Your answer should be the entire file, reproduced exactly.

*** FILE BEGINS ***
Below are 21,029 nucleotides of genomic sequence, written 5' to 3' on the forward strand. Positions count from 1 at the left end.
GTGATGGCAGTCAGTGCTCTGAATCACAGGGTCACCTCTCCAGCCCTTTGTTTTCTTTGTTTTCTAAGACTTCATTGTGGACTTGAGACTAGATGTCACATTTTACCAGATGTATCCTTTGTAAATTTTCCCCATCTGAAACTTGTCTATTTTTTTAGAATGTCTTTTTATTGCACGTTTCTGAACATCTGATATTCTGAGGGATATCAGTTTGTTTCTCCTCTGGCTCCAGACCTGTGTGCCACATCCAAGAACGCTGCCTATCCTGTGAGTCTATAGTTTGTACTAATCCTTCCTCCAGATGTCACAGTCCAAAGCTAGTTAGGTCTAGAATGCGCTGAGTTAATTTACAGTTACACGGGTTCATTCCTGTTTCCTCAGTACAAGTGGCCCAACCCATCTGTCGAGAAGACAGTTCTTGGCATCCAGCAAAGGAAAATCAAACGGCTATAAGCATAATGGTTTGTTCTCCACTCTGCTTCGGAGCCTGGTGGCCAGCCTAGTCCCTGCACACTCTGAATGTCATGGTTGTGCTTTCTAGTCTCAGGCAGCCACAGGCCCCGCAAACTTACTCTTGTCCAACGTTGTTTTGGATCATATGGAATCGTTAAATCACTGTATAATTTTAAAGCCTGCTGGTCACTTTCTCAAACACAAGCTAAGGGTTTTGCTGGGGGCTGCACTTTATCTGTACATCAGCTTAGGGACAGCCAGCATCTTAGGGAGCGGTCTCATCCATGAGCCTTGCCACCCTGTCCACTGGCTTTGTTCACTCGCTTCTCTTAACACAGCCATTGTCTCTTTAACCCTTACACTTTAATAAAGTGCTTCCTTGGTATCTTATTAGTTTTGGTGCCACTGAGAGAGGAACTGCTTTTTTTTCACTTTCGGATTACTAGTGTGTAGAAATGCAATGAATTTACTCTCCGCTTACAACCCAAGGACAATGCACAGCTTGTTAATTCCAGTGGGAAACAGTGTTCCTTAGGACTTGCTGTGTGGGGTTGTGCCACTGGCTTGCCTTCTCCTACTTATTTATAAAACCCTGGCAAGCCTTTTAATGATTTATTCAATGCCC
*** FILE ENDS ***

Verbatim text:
Below are 21,029 nucleotides of genomic sequence, written 5' to 3' on the forward strand. Positions count from 1 at the left end.
GTGATGGCAGTCAGTGCTCTGAATCACAGGGTCACCTCTCCAGCCCTTTGTTTTCTTTGTTTTCTAAGACTTCATTGTGGACTTGAGACTAGATGTCACATTTTACCAGATGTATCCTTTGTAAATTTTCCCCATCTGAAACTTGTCTATTTTTTTAGAATGTCTTTTTATTGCACGTTTCTGAACATCTGATATTCTGAGGGATATCAGTTTGTTTCTCCTCTGGCTCCAGACCTGTGTGCCACATCCAAGAACGCTGCCTATCCTGTGAGTCTATAGTTTGTACTAATCCTTCCTCCAGATGTCACAGTCCAAAGCTAGTTAGGTCTAGAATGCGCTGAGTTAATTTACAGTTACACGGGTTCATTCCTGTTTCCTCAGTACAAGTGGCCCAACCCATCTGTCGAGAAGACAGTTCTTGGCATCCAGCAAAGGAAAATCAAACGGCTATAAGCATAATGGTTTGTTCTCCACTCTGCTTCGGAGCCTGGTGGCCAGCCTAGTCCCTGCACACTCTGAATGTCATGGTTGTGCTTTCTAGTCTCAGGCAGCCACAGGCCCCGCAAACTTACTCTTGTCCAACGTTGTTTTGGATCATATGGAATCGTTAAATCACTGTATAATTTTAAAGCCTGCTGGTCACTTTCTCAAACACAAGCTAAGGGTTTTGCTGGGGGCTGCACTTTATCTGTACATCAGCTTAGGGACAGCCAGCATCTTAGGGAGCGGTCTCATCCATGAGCCTTGCCACCCTGTCCACTGGCTTTGTTCACTCGCTTCTCTTAACACAGCCATTGTCTCTTTAACCCTTACACTTTAATAAAGTGCTTCCTTGGTATCTTATTAGTTTTGGTGCCACTGAGAGAGGAACTGCTTTTTTTTCACTTTCGGATTACTAGTGTGTAGAAATGCAATGAATTTACTCTCCGCTTACAACCCAAGGACAATGCACAGCTTGTTAATTCCAGTGGGAAACAGTGTTCCTTAGGACTTGCTGTGTGGGGTTGTGCCACTGGCTTGCCTTCTCCTACTTATTTATAAAACCCTGGCAAGCCTTTTAATGATTTATTCAATGCCC